It takes place at the Amersham Arms from 8:30 pm onwards, and admission is free.
Friday, January 02, 2009
If you want to take part come along to St Catherine's Church, Pepys Road, SE14, on Sunday 11th January from 2 pm to 2:45 pm (registration for nursery/primary school children is at the same time on the previous day). Don't be put off by the word 'audition' - unless you are going for one of the lead parts, it's pretty much all comers welcome, and you don't need to live strictly on Telegraph Hill either - there's usually people from across New Cross and Brockley.
Thursday, January 01, 2009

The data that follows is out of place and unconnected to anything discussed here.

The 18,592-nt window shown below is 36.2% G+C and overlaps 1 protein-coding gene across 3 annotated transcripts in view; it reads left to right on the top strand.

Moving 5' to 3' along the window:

The current installation in Tate Modern's Turbine Hall, TH.2058 by Dominique Gonzalez-Foerster, imagines the building fifty years hence, in use as a shelter from some kind of catastrophe that has also mutated artworks - hence the large scale reproduction of pieces such as one of Louise Bourgeois's spiders. Meanwhile clips of various science fiction movies (including Planet of the Apes) are screened at one end of the hall, while the bunk beds have appropriate books such as Ray Bradbury's Fahrenheit 451 and Megacities by Mike Davis (when the exhibition opened these were liberally scattered around the hall, but so many of them got taken that the last few copies are now attached to the beds).In the accompanying book, the artist points to the previous transformation of the building from a power station to a gallery:‘what happened to this space is in fact some kind of science fiction. A hundred years ago it’s impossible to imagine that the people working there could conceive of what it would become. This shift says more than any other about the art inside the building. So I though this was also a strong starting point. And then to imagine that there was one shift and what could be the second? And so I was imagining possible futures, something set firty or a hundred years in the future’.